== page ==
Qualtrics increased its initial public offering range to $27 to $29 per share Monday, positioning the company to be the largest IPO to come from Utah.
At that heightened price range, the company could be valued at up to $15 billion and raise about $1.5 billion through its IPO. Qualtrics, which provides software to help gauge employee, product, and customer experience and competes with companies like SurveyMonkey, previously set an IPO range of between $20 and $24 before raising it to between $22 and $26.
Qualtrics will be one of 67 public companies based in Utah, according to Crunchbase data. If it prices at the top of its range, it would raise nearly twice the amount of Utah’s current largest IPO, EnergySolutions’ November 2007 initial public offering, which raised about $690 million.
But Qualtrics’ IPO is a big deal for the state, as was its previous exit when it was acquired by SAP. It could also lead to a flywheel effect for more big exits coming out of the state, according to Joe Kaiser, director of Utah-based Mercato Partners, a growth equity firm that invests in technology and consumer businesses.
Utah’s burgeoning startup and tech scene isn’t entirely new. The Provo-Lehi-Salt Lake City area is known as Silicon Slopes, and has created a tech community of its own. Venture-backed companies based in the state raised $1.2 billion in funding last year, per preliminary Crunchbase data.
“Qualtrics has this cluster of incredibly talented people who were not here before it, but now are rooted in the Utah market,” said Kaiser, a Utah transplant who moved to the state for business. He helped take Lehi, Utah-based Vivint Solar public in 2014 and ended up staying.
Now, when Qualtrics alums want to start the next cohort of great companies or the next generation of entrepreneurs is looking for leaders to help build their startups, they’ll be able to tap a pool of talent created by companies like Qualtrics and Domo.
“It has now incubated the local market with exceptional talent that now knows how to work in a hypergrowth environment that lacks structure initially,” Kaiser said.
Qualtrics was on the verge of an IPO in November 2018 when enterprise software maker SAP announced plans to buy it for $8 billion. At the time, Qualtrics was SAP’s second-largest acquisition ever, only behind the $8.3 billion acquisition of travel and expense management platform Concur, according to CNBC. The acquisition was also Utah’s largest of the year.
SAP announced in July 2020 that it instead intended to take Qualtrics public after all, and the enterprise software-maker filed formally for an IPO for Qualtrics in December.
“SAP will remain Qualtrics’ largest and most important go-to-market and research and development (R&D) partner while giving Qualtrics greater independence to broaden its base by partnering and building out the entire experience management ecosystem.”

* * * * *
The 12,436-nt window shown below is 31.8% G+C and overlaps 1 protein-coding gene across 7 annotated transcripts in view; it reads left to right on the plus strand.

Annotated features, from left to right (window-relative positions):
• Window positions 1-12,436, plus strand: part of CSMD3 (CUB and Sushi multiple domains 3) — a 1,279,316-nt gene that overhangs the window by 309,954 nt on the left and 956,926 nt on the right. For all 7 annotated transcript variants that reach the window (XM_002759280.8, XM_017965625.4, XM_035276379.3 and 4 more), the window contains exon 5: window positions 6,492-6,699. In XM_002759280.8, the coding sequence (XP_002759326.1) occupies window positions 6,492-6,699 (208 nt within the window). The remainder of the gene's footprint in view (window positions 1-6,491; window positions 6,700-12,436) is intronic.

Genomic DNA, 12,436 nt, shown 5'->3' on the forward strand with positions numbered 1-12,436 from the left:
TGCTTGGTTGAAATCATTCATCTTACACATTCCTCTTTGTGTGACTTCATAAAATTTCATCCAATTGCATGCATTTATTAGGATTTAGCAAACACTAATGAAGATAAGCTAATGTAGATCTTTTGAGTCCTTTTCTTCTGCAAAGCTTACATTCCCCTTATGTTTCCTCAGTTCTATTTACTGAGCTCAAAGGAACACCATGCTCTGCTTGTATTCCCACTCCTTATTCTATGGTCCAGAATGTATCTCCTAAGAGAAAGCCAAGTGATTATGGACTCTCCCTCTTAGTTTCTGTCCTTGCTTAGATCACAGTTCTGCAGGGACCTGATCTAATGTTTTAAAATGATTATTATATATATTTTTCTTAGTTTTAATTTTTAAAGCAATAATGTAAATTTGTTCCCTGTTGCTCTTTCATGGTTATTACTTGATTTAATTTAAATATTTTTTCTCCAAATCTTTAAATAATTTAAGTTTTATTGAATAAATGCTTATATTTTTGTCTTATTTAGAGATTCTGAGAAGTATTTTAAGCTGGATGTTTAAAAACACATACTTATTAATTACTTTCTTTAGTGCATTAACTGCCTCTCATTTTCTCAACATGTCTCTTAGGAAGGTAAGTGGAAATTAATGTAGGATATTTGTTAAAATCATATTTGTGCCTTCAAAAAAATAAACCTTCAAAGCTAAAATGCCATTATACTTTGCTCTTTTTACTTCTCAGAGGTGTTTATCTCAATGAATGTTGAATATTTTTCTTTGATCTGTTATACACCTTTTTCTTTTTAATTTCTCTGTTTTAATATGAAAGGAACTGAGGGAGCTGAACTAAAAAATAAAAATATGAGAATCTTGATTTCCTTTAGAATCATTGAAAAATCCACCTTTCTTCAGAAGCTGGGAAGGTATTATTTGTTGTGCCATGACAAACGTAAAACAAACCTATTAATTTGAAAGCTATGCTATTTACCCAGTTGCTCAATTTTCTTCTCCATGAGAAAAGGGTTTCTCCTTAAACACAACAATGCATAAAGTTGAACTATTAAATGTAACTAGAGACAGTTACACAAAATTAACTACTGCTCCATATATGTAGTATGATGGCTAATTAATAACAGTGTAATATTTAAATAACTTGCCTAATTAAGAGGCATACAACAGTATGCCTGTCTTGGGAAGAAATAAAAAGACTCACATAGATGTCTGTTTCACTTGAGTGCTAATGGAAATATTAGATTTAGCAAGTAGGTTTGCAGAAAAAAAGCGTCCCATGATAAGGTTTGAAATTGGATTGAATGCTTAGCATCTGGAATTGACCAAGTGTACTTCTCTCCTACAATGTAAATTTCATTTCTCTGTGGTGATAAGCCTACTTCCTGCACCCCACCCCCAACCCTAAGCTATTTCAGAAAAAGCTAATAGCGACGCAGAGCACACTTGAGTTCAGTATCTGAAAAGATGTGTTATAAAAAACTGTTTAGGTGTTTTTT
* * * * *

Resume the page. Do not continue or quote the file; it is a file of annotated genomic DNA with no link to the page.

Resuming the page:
Qualtrics’ acquisition was one of two $1 billion-plus acquisitions to come from the state in 2019, with HealthEquity buying employee benefits manager WageWorks for $2.12 billion. It was also the largest acquisition of a Utah-based company ever, according to Crunchbase data. The $8 billion acquisition by SAP was around four times larger than the second-largest acquisition of a Utah company, when Blackstone bought Vivint Smart Home for $2 billion in September 2012.
As Kaiser put it, Utah companies are going for Silicon Valley prices, and he only expects transaction volume to climb. Mercato Partners’ portfolio companies have had five exits since March 2020, with three of those being over the $1 billion mark.
Acquisitions in the billions
“It’s not like one Utah company is buying another Utah company, this is much much broader than that,” Kaiser said.
Qualtrics also marks the second notable public exit for a Utah-based company in recent months. Clene Nanomedicine, a biopharmaceutical company based in Salt Lake City, went public around three weeks after merging with a special purpose acquisition company.
To John Yoon, Mercato Partners’ vice president of marketing practice, tech companies being more flexible with remote work will only help Utah’s burgeoning tech scene and the next generation of tech companies.
“It starts with big companies encouraging people to move, or allowing people to move and once they move here, they don’t have to stay with the big company. And that’s where we‘ve started to step in as investors,” Yoon said, referring to the phenomenon as the “pollination effect.”
Startups in Utah will also benefit from the regional hubs that some large tech companies are starting to accommodate remote work, Kaiser said. Once talent moves to a place like Utah, Columbus or Minneapolis and settles down there, they could be more inclined to join a local startup.
“They’ve set down roots, they’ve seen how much easier life can be and they couple it with ‘Now there’s a cool startup in town and they need a backend engineer and this is what I do,’” Kaiser said.